. And with that project gone, I can move onto new and different crochet works. But the strange thing is, this pattern is now (finally) stuck in my head and I want to stitch this again and again. Ah ha - the mind is a funny thing. 

Anyway, I have some important pieces I need to get made and posted, for an Instagram Swap I organised. Life took over, and I haven't been able to make the pieces I want. I'm guessing my swap partners will receive some doilies and such. 

While I love making doilies and crochet covered stones, I keep asking myself the "importance" of them. Usually I have a thought/feeling/inclination to produce.make.create practical things. I question myself on why I'm adding more and more to this world of things that aren't practical and useful. I remind myself often of this quote; which I believe rings true for myself (and probably for many of you also):

"Have nothing in your house that you do not know to be useful, or believe to be beautiful" William Morris

So, while my crochet stones may not be useful (except as little paper weights), they are indeed beautiful. Thank you William for your words.

Having said that - I am enjoying working on

crochet bowls

and vessels and having them become useful (and beautiful) things to hold the useless yet beautiful items.

* I gather a collection of crochet inspiration on my

Pinterest board

, if you're in need of some hookery.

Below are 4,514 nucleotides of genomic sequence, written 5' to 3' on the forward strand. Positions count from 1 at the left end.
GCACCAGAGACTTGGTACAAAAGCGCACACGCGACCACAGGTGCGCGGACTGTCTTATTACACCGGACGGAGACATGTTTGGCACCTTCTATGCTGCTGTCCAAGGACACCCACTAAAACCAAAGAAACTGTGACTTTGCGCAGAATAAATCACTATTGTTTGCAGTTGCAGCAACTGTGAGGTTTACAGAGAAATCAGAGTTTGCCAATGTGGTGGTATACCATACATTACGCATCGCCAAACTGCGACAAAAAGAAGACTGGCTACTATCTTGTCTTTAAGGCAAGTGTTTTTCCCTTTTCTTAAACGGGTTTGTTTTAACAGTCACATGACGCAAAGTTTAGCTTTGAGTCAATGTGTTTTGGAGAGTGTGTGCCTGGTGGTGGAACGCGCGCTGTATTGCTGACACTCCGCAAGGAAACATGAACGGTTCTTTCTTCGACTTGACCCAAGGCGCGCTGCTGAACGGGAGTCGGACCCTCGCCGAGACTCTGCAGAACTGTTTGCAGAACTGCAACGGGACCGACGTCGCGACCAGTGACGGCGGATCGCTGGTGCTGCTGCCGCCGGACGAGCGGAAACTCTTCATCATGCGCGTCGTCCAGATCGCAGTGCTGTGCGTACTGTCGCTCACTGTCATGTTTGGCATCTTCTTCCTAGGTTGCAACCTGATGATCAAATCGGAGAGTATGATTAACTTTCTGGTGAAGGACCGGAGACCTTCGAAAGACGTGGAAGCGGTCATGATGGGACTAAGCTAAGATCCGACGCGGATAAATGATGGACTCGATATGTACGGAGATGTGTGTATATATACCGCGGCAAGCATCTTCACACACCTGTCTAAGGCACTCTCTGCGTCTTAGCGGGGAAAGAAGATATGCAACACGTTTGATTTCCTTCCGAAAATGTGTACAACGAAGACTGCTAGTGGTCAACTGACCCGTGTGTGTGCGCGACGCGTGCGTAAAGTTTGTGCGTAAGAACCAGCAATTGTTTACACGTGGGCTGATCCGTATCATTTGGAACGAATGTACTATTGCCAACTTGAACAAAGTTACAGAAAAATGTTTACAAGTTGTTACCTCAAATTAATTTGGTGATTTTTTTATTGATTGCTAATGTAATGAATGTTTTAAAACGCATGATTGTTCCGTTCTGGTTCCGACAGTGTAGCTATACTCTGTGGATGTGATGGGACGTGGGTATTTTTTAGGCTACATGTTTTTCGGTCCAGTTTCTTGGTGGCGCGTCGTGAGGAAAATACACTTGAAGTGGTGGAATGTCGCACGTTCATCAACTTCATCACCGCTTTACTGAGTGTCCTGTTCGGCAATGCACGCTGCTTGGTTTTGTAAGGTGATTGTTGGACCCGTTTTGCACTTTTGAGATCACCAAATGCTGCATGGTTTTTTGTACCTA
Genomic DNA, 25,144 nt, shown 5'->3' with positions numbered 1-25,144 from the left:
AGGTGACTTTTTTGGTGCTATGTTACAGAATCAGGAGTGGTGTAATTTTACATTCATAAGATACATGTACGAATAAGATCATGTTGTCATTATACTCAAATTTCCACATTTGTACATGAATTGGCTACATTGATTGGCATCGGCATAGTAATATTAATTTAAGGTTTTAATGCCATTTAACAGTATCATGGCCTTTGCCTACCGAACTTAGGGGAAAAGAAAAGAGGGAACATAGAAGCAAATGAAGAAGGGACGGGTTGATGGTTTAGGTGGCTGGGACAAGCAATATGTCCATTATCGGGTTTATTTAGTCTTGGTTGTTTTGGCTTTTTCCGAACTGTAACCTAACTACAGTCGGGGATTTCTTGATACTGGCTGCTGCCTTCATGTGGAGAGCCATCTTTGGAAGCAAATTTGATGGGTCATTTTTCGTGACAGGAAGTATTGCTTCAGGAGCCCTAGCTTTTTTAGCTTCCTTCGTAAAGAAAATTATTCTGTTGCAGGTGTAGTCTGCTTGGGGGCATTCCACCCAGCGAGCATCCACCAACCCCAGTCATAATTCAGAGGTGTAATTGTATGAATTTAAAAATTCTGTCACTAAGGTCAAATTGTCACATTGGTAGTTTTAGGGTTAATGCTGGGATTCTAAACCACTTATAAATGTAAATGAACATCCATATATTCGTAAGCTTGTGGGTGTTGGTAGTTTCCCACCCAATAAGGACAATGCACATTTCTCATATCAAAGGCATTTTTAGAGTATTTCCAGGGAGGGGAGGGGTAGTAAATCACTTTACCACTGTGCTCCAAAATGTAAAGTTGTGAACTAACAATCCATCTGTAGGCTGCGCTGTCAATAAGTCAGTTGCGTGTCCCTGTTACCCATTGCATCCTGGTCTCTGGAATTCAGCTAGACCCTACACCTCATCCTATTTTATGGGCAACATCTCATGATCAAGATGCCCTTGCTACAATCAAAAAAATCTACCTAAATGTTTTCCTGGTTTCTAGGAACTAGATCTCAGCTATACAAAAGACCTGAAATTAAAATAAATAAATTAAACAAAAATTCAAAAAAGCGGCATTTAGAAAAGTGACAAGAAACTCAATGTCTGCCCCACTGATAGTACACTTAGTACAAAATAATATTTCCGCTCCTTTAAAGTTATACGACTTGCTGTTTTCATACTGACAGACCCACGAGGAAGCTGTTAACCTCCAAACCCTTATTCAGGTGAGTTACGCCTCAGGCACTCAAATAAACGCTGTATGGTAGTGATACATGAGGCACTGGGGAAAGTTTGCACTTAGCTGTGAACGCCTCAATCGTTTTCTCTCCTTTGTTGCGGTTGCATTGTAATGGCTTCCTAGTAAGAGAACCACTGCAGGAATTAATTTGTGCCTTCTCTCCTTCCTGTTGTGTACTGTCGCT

1000 crochet doilies & connections stitched

Creative Process, Craft Tutorialsellie3 Comments

This week I am finally sending off the 30 doilies I have crocheted for

Lisa Solomon

's 1000 Doilies project. I have loved working on these for so many reasons, the main being the connection to all the other people who were making them as well. 

How wonderful for someone to put the word out, and ask for people to follow a pattern and crochet some pieces to add to an installation of her work. 

You can read a little about Lisa's

art piece here

. I love the thread colours and the 10 doilies x 100 colours = 1000.

I first "met" Lisa through Instragram, I think.. I can barely remember anymore. Does it actually matter? Nope, not really. I was immediately drawn to her use of colour in a methodical and thoughtful way (I mean, look at those colours up there - this project is about tonal gradation and hues), and to her dangly tangly threads that I saw in her work. The finished yet unfinished aspect of it really captured what I myself felt I was working on - or maybe a bit of how I work. I urge you to go and have a look through her

website

and find some lovely.

Lisa is also super-cool. And I love that. Cool in a real way. She is an art teacher and a practicing artist, and a mama. I love her instagram feed with the view points of shape and colour and line. I love

her book

. I also love the way Lisa seems to be collaborative - she has connections with other artists, and gathers people in. She shares skills and advice.